On Sunday, the qualifying round was canceled due to excessive winds, and Norendal said contest director Roby Moresi told her: “If it’s scary, I’m not gonna make you girls go.” She wasn’t certain what caused Moresi to relent. After postponing the contest, FIS, in consultation with coaches, green-lighted it.

“And I think that’s so dumb, because coaches don’t ride the course,” Canadian rider Spencer O’Brien said. “I trust my coach so much, and I would not let him speak for me. In cases like this, you have to speak to the riders and have to see how they feel about their safety. And that wasn’t taken into consideration.

“We honestly didn’t get a say,” she continued. “There was no riders’ meeting to discuss options or to see if the majority wanted to ride or didn’t want to ride. We just got told we had to go.”

Imagine that. Their job is to launch themselves 50 feet into the air, to contort their bodies in inconceivable fashion, to believe that the rails are well-constructed and the jumps sound and the landings clean. Their livelihoods — their lives — rely on trust. And the people in whom they placed that trust sold them out.

FIS never bothered to go into the riders’ tent and solicit the opinion of the women without whom there would be no television program because doing so would’ve disrupted the power dynamic that gives FIS leverage to impose itself. It understands snowboarders, already fearful of the governing body, won’t say no.

And they didn’t. They started practice, and once that happened, they were in competition mode, too far along to turn back, even if their instincts told them this was wrong and selfish.

“A lot of girls felt uncomfortable,” said Anna Gasser, a medal favorite who fell twice and finished 15th. “There were only a few that were OK with it. Funny that the one that wanted it the most won the contest.”

It’s true: Anderson was one of three riders pushing for the event to be held. As others fretted — “All I wanted to do was just sit up top and cry,” Norendal said — Anderson tried to encourage others to go. A cynic might say that she did so knowing the conditions played to her advantage. She saw it another way.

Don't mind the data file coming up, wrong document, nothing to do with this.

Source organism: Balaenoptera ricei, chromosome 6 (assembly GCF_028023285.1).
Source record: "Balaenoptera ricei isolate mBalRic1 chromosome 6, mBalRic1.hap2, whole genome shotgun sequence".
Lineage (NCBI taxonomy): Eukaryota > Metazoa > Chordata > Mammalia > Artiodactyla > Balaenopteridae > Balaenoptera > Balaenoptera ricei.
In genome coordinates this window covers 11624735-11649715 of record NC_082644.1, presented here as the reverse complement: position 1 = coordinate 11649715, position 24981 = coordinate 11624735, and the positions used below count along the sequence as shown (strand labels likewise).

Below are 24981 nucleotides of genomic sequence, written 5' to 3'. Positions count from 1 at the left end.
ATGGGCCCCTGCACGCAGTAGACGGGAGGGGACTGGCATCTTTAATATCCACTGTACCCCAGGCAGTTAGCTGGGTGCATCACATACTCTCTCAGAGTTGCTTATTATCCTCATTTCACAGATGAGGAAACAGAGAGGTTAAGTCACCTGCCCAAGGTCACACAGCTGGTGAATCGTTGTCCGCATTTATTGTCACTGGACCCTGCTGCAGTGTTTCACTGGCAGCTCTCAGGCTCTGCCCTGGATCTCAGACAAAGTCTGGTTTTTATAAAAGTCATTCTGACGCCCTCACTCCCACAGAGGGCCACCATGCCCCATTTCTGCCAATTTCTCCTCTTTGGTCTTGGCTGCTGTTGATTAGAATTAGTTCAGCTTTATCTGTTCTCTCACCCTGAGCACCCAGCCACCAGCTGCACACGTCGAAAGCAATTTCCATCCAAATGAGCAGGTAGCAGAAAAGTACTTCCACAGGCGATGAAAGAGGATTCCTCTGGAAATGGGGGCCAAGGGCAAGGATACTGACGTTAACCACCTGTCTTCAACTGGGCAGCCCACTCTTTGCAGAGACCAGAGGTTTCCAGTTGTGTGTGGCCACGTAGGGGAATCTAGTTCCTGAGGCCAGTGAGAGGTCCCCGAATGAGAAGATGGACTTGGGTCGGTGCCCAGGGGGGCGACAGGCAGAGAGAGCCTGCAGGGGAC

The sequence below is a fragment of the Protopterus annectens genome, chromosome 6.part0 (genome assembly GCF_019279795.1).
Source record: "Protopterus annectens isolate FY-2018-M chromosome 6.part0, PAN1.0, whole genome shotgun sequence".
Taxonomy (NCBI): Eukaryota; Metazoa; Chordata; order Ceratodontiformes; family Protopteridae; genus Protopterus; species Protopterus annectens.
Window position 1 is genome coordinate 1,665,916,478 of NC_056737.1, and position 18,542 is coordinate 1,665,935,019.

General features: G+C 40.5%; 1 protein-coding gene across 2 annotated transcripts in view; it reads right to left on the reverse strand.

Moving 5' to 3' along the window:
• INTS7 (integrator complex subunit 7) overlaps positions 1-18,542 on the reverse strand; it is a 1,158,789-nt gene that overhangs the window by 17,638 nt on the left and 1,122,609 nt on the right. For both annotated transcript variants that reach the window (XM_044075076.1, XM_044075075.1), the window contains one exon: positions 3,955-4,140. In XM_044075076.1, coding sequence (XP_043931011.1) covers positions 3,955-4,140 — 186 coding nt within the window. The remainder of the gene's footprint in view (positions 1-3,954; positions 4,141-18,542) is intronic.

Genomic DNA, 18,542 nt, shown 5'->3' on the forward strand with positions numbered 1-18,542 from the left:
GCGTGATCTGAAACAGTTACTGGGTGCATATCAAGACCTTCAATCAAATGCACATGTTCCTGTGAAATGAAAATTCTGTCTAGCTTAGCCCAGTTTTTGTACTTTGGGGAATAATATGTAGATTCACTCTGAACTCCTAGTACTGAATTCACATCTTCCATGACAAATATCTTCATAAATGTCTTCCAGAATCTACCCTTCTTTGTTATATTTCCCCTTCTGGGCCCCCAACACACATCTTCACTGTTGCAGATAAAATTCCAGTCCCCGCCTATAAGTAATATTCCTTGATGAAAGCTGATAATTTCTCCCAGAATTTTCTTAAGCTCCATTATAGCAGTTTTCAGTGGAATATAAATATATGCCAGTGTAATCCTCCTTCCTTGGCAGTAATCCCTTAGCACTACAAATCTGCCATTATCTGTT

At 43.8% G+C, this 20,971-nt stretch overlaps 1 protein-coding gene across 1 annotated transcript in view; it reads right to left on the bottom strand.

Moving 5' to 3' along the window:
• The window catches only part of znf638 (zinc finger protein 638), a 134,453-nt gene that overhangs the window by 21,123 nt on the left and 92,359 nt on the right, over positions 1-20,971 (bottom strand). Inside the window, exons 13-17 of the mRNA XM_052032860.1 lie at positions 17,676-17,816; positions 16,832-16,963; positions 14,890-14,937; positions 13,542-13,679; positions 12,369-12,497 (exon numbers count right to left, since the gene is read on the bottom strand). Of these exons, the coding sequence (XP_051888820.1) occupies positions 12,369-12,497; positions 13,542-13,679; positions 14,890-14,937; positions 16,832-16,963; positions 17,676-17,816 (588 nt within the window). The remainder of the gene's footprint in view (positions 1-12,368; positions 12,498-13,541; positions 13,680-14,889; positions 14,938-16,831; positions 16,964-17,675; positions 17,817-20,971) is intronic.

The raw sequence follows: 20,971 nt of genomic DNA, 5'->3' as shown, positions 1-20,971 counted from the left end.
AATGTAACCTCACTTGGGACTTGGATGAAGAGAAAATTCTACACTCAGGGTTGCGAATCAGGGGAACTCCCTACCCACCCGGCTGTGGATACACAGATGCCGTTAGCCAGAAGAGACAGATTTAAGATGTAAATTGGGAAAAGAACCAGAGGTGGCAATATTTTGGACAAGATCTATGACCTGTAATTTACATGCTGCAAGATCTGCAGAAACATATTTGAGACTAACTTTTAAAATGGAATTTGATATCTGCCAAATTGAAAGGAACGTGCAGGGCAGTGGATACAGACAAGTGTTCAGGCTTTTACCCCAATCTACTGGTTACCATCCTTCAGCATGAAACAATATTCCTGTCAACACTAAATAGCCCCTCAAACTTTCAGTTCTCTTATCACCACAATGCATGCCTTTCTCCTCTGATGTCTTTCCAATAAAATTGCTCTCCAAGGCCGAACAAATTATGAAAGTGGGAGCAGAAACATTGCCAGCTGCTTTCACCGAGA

“I was just kind of trying to stay in my zone, stay optimistic,” Anderson said. “I knew there was wind, obviously, but who knows when and where there’s not going to be wind?”

The bitter cold and biting wind are one of the PyeongChang Games’ defining features. The weather could remain perilous. And beyond that, for all of the disappointment with FIS, snowboarders don’t exactly genuflect to the Olympics, with so many saying it’s just another contest and not the Shangri-La so many other sports see it as. And, of course, the riders do understand the danger of their job and its inherent risk.

All of these things are true. They don’t absolve FIS for its negligence and whatever powers that be pressured it into running the slopestyle contest. All anyone needed to do was ask Cheryl Maas what it’s like to snowboard in high winds, and they’d have known cancellation was the only choice.

Earlier this week, when a gust of wind caught her mid-air, Maas said: “I had so much time to think. For a second, I was like, ‘Please put me down softly.’ I don’t really believe in God, but I am praying to someone up there, ‘Don’t put me in a hospital.’ To have that mid-air, it’s crazy you have those kinds of thoughts. You should be feeling good and confident.”

Feeling good and confident? Pssssh. Like the Olympics cares about that. It’s about one thing and one thing only, and nothing – not the women who deserved better, not the wind that endangered them, not anyone or anything – can stop them from grubbing for and groveling at the money that exterminates whatever morality they may have had in the first place.